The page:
Analysis | Why Biden’s Green Subsidies Have US Allies Fuming


President Joe Biden is offering about $370 billion in subsidies and tax breaks to boost green industries and cut US greenhouse-gas emissions. But some of America’s largest trading partners including the European Union and Japan say the measures will unfairly benefit US companies and harm free trade. If the dispute escalates, it’s likely to hinder the growth of technologies needed in the shift to a low-carbon economy. 

1. What is the dispute about?

The Inflation Reduction Act passed in the US last year offers subsidies and tax credits for the production of electric vehicles, renewable electricity, sustainable aviation fuel and hydrogen. Solar and other green industries are creating thousands of US jobs as the economy recovers from the pandemic, and a solid economy would help Biden if he seeks reelection in 2024. Policymakers in Europe, Japan and South Korea are concerned that the law could lure investment to the US that might otherwise flow to their regions. 

Japan said the measures are “discriminatory” and could make its giant automakers more hesitant to invest in the US shift to EVs. South Korea’s Hyundai Motor Co. and its affiliate Kia Corp. said the law puts them at a disadvantage because they don’t have any EV plants in the US yet but soon will). The loudest complaints have come from Europe. Industrial subsidies have been at the core of some of the thorniest disagreements between the US and the EU, including a multi-decade dispute over support for aircraft makers Boeing Co. and Airbus SE that led to tariffs on tens of billions of dollars worth of trade in 2019. These stand-offs can result in additional costs for companies, leading to higher prices and weaker growth. That’s the last thing either side needs right now, with governments keen to foster industries that can help them meet binding climate commitments. 

3. What are the EU’s main objections? 

The European Commission, which handles international trade matters on behalf of the EU’s 27 member states, says the US measures include local content, production and assembly requirements that discriminate against non-US companies. Specifically, the law offers consumers a $7,500 tax credit for electric vehicles as long as 40% of raw materials in their batteries are extracted and processed in the US or in countries that have a free-trade agreement with the US. That means US partners — such as Canada and Mexico — are exempt from the law’s content restrictions, while other foreign car producers are not.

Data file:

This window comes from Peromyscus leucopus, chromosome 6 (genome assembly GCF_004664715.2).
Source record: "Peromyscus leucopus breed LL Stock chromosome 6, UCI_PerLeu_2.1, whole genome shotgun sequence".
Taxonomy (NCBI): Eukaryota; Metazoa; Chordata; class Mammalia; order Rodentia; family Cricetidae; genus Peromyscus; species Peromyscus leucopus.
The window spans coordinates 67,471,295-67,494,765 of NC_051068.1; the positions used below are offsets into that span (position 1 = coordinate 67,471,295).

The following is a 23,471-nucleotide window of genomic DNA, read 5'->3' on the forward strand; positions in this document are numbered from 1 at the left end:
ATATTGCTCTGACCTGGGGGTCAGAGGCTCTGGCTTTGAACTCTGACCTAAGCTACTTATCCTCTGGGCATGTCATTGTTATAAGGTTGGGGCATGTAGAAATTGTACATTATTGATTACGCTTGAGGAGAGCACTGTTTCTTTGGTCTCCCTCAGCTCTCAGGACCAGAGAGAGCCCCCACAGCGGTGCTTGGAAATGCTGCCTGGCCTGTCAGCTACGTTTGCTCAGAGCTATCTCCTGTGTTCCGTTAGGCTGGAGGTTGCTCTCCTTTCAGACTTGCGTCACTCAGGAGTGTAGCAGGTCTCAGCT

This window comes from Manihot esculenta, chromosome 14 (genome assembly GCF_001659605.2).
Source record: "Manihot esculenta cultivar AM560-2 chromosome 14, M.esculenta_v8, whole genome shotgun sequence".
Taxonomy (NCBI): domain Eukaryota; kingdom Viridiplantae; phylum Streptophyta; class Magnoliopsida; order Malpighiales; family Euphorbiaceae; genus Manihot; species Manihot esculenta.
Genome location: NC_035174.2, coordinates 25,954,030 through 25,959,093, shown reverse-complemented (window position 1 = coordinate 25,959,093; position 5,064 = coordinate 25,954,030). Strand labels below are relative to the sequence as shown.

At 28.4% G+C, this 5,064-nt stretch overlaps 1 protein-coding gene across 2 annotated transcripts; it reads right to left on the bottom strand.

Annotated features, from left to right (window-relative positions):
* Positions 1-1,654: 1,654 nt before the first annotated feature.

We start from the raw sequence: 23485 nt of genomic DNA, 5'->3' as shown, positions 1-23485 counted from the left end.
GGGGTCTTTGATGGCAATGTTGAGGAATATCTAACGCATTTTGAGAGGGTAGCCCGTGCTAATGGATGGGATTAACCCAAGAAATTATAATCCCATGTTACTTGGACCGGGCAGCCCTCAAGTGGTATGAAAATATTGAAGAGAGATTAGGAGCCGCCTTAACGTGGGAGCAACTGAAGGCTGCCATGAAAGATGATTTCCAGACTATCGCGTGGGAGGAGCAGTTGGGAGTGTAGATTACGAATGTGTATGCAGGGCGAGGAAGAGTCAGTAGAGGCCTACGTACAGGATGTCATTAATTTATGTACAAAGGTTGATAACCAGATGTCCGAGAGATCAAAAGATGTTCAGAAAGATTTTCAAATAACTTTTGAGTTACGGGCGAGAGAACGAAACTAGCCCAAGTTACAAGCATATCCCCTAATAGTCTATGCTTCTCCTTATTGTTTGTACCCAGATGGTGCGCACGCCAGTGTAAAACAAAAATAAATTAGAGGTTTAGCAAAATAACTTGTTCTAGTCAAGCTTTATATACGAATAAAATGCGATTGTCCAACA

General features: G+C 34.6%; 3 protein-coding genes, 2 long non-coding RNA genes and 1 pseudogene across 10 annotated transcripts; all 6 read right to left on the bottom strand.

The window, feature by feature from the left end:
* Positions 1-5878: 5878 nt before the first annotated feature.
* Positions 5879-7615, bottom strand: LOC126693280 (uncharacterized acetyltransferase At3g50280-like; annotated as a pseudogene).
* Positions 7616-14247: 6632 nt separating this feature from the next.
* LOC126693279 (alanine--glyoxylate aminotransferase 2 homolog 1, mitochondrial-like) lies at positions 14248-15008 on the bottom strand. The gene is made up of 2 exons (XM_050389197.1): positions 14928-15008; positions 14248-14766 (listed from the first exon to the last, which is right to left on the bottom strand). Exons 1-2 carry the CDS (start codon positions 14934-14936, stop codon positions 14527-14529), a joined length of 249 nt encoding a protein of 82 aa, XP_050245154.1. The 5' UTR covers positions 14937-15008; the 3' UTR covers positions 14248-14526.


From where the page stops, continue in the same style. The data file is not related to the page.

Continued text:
4. Has the US addressed the concerns?

Biden is unapologetic about the law, saying it benefits US workers and helps fight climate change. Nevertheless, he acknowledged that the law has some “glitches” and told reporters in late 2022 that there’s room for tweaks to “make it easier for European countries to participate.” Separately, the US Treasury Department has signaled that some imported cars will qualify for electric-vehicle tax credits, which assuaged some concerns. 

5. How has the EU responded?

Its member states have yet to agree on a common stance on the US law. The commission and EU leaders such as France’s Emmanuel Macron have called on Washington to change the rules. The commission filed a direct appeal to the US Treasury Department with its concerns. The head of the European Parliament’s Trade Committee, Bernd Lange, called on the commission to file a complaint at the World Trade Organization. If the EU lodges a dispute with the global trade body and wins, the US might have to change its rules or face trade retaliation, but that would take several years to play out. 

6. How is this fight related to China?

The dispute risks undermining Biden’s effort to build a coalition of western allies to confront alleged trade abuses by China. Their readiness to offer financial support to their local industries makes it harder for them to complain about China doling out its own subsidies on a range of critical goods. As recently as last year, Washington and Brussels were negotiating a deal to set new international rules aimed at curbing trade-distorting Chinese subsidies. The new US law represents a change of tactics — aiming to redirect global supply chains for clean-energy products away from China so that Beijing can’t abuse its dominant position in some key raw materials. Any resulting supply-chain disruption could affect the EU disproportionately as it relies on China for 98% of its rare-earth minerals and magnets, which are used in car batteries, solar panels, power generators and hydrogen storage equipment. 

7. What does the WTO say?

Nothing formally, as the EU hasn’t filed a dispute. But WTO Director-General Ngozi Okonjo-Iweala urged the US and EU to try to settle the disagreement amicably to prevent a “race to the bottom” on subsidies. 

8. Could the EU match Biden’s green subsidies?

Yes. The Biden administration has encouraged the EU to offer green subsidies of its own. In January, European Commission President Ursula von der Leyen announced a “Net-Zero Industry Act” aimed at increasing funding for green technologies in response to the impending US climate law. If the US and EU can successfully align their green subsidy plans, it could even accelerate global decarbonization efforts and become a model for other nations to emulate. 

9. Could there be another transatlantic trade war?

It’s too early to say. Biden says he’s committed to addressing the EU’s concerns and the Treasury Department’s implementation work is ongoing. German Chancellor Olaf Scholz says he’s convinced there won’t be a trade war and expects the US and EU to reach a deal to resolve Europe’s concerns. 

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